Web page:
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That could be good news for Luiz Adriano, the Palmeiras centre-forward. He has happy memories of the semifinal of the Club World Cup. Back in 2006 he made his name with the winner for Internacional against Al-Ahli of Egypt.

But Palmeiras will not be able to count on the surprise hero of the Libertadores win. Breno Lopes came off the bench in the second half against Santos to score the late winner. He would almost certainly not have seen action had highly rated teenage winger Gabriel Veron been fit. But he won’t take part in the Club World Cup, having signed for the club at the end of last year — too late for the competition’s cutoff point.

Palmeiras are racing to recover Veron from a muscular injury. He won’t be fit to face Tigres, and if it is decided that he cannot make Thursday’s final then he will be dropped from the squad 24 hours before the first game. The most likely substitute would be Wesley, another flying winger, who suffered a serious knee injury last year but has since recovered.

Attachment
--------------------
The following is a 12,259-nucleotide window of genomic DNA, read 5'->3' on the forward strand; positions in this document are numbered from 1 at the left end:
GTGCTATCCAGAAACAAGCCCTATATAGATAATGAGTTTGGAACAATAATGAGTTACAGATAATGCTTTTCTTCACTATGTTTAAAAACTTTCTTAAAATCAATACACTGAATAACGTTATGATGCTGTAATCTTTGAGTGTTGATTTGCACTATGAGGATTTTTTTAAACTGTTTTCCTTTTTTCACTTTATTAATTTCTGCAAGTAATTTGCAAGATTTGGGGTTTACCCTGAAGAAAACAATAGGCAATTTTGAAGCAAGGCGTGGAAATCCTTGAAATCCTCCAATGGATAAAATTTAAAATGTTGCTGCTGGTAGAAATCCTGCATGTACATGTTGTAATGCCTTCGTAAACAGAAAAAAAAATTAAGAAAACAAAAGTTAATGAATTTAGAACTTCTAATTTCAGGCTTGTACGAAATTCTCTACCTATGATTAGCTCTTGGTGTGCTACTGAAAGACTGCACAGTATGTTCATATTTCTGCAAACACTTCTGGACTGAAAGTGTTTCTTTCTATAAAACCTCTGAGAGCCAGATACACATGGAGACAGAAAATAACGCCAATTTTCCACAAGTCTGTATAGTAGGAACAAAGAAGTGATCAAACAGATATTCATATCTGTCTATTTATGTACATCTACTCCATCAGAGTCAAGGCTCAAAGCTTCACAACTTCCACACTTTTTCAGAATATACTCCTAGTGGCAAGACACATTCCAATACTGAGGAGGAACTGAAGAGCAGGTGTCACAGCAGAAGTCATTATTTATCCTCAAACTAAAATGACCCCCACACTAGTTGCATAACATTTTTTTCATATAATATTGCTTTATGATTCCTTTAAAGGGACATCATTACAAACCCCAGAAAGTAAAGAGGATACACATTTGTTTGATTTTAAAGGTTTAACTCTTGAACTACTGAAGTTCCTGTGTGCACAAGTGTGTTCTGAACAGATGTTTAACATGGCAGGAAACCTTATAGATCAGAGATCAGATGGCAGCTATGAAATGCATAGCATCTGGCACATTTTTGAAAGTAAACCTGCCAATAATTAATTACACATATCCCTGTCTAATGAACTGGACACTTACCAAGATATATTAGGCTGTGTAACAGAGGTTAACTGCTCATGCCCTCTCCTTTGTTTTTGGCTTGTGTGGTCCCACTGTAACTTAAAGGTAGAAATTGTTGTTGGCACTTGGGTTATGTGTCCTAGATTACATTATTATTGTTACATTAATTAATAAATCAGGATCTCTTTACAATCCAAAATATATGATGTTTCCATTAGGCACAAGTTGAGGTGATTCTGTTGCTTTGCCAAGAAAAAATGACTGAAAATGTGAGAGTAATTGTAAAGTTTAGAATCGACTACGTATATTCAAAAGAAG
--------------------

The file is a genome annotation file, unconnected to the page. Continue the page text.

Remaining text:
So no Breno Lopes and no travelling fans, which is a significant loss for the competition. The best thing about the Club World Cup is the atmosphere created by the South American supporters, who often make extraordinary financial sacrifices to follow their team on the big day. Pandemic restrictions have ruled that out this time.

There will be some Brazilians in the stadium, which is allowed to receive 30% of its capacity. Many Brazilians live and work locally, and some will go along to a semifinal with a very South American flavour. Half of the Tigres team are from south of the border. Coach Ricardo Ferretti is Brazilian, as is his central midfielder Rafael Carioca, who was briefly in contention for a place in the national team.

So there will be some Brazilian participation in Thursday’s final of the Club World Cup. But there will be no consolation for Palmeiras if Ferretti and Carioca are the ones fighting for the title.